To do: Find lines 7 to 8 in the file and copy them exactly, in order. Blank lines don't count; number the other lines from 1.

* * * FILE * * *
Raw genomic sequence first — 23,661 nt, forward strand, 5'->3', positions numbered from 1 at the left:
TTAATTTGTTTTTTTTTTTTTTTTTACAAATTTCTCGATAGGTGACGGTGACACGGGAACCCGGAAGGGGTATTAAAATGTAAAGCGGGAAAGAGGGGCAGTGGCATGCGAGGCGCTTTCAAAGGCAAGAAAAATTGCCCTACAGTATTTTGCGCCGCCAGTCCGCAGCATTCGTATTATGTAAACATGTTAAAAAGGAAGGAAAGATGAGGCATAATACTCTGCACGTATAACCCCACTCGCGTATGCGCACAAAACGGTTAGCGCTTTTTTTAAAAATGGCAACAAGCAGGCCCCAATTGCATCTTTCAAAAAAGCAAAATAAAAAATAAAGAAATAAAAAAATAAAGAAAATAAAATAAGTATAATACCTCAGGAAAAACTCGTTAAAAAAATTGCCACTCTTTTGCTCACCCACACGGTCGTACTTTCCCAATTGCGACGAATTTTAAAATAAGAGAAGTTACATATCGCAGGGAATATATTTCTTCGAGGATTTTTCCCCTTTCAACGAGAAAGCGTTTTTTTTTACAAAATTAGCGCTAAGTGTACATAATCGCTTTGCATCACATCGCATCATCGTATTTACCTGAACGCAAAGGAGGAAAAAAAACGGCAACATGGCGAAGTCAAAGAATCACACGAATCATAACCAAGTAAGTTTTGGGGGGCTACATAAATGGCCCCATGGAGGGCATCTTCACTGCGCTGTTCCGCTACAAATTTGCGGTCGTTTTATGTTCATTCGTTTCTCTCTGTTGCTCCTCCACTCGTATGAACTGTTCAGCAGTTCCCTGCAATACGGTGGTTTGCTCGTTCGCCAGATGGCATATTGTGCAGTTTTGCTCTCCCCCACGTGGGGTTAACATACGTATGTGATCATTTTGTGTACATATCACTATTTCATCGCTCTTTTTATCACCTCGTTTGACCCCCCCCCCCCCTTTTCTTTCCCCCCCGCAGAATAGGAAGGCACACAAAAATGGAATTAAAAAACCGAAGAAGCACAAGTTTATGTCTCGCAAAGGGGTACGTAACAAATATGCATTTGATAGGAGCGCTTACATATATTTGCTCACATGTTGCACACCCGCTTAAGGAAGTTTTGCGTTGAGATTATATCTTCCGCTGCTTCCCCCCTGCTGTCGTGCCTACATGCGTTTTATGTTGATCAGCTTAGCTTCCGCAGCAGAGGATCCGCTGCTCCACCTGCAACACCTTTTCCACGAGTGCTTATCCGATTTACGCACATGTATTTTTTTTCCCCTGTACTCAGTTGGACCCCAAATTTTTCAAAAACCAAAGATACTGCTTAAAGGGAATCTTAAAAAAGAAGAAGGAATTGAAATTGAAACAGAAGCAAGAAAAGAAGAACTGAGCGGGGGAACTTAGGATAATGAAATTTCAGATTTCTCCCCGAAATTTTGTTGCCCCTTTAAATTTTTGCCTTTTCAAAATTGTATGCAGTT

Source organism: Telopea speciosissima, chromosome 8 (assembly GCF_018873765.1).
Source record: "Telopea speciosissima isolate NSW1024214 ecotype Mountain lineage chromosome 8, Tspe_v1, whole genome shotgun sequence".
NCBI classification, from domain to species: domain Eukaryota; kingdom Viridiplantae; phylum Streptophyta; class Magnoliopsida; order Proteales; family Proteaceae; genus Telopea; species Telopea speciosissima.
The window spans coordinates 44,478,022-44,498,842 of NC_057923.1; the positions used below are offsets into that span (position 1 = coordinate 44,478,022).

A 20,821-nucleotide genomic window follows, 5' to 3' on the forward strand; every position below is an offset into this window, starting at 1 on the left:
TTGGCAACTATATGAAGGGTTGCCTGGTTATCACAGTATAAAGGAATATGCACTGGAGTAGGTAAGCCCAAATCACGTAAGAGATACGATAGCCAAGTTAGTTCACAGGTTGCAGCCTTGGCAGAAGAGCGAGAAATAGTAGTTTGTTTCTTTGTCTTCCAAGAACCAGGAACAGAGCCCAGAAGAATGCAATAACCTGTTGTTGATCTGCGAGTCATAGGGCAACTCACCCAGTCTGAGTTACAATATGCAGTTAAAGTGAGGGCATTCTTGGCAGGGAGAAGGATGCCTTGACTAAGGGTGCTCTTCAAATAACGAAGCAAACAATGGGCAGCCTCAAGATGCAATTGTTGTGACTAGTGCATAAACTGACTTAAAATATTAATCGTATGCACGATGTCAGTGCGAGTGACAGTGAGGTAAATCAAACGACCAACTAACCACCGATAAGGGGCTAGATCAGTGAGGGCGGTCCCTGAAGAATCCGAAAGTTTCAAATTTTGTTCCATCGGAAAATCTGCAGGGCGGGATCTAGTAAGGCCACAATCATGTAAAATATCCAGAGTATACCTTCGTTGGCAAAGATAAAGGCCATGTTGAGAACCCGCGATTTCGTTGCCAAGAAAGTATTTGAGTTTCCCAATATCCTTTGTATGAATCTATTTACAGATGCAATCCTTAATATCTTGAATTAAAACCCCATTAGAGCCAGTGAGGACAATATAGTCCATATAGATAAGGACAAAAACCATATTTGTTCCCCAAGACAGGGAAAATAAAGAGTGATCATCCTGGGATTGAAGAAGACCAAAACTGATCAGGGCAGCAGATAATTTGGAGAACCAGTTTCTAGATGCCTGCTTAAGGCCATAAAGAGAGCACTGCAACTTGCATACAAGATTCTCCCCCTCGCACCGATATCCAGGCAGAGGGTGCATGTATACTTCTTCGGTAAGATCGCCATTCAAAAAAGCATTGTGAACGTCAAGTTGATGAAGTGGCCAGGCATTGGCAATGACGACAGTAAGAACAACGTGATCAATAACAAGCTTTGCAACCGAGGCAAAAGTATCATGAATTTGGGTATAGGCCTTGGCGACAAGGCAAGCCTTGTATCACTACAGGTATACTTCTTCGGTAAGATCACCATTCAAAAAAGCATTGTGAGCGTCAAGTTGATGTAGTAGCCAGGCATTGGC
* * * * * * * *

A 20,821-nucleotide genomic window follows, 5' to 3' on the forward strand; every position below is an offset into this window, starting at 1 on the left:
TTGGCAACTATATGAAGGGTTGCCTGGTTATCACAGTATAAAGGAATATGCACTGGAGTAGGTAAGCCCAAATCACGTAAGAGATACGATAGCCAAGTTAGTTCACAGGTTGCAGCCTTGGCAGAAGAGCGAGAAATAGTAGTTTGTTTCTTTGTCTTCCAAGAACCAGGAACAGAGCCCAGAAGAATGCAATAACCTGTTGTTGATCTGCGAGTCATAGGGCAACTCACCCAGTCTGAGTTACAATATGCAGTTAAAGTGAGGGCATTCTTGGCAGGGAGAAGGATGCCTTGACTAAGGGTGCTCTTCAAATAACGAAGCAAACAATGGGCAGCCTCAAGATGCAATTGTTGTGACTAGTGCATAAACTGACTTAAAATATTAATCGTATGCACGATGTCAGTGCGAGTGACAGTGAGGTAAATCAAACGACCAACTAACCACCGATAAGGGGCTAGATCAGTGAGGGCGGTCCCTGAAGAATCCGAAAGTTTCAAATTTTGTTCCATCGGAAAATCTGCAGGGCGGGATCTAGTAAGGCCACAATCATGTAAAATATCCAGAGTATACCTTCGTTGGCAAAGATAAAGGCCATGTTGAGAACCCGCGATTTCGTTGCCAAGAAAGTATTTGAGTTTCCCAATATCCTTTGTATGAATCTATTTACAGATGCAATCCTTAATATCTTGAATTAAAACCCCATTAGAGCCAGTGAGGACAATATAGTCCATATAGATAAGGACAAAAACCATATTTGTTCCCCAAGACAGGGAAAATAAAGAGTGATCATCCTGGGATTGAAGAAGACCAAAACTGATCAGGGCAGCAGATAATTTGGAGAACCAGTTTCTAGATGCCTGCTTAAGGCCATAAAGAGAGCACTGCAACTTGCATACAAGATTCTCCCCCTCGCACCGATATCCAGGCAGAGGGTGCATGTATACTTCTTCGGTAAGATCGCCATTCAAAAAAGCATTGTGAACGTCAAGTTGATGAAGTGGCCAGGCATTGGCAATGACGACAGTAAGAACAACGTGATCAATAACAAGCTTTGCAACCGAGGCAAAAGTATCATGAATTTGGGTATAGGCCTTGGCGACAAGGCAAGCCTTGTATCACTACAGGTATACTTCTTCGGTAAGATCACCATTCAAAAAAGCATTGTGAGCGTCAAGTTGATGTAGTAGCCAGGCATTGGC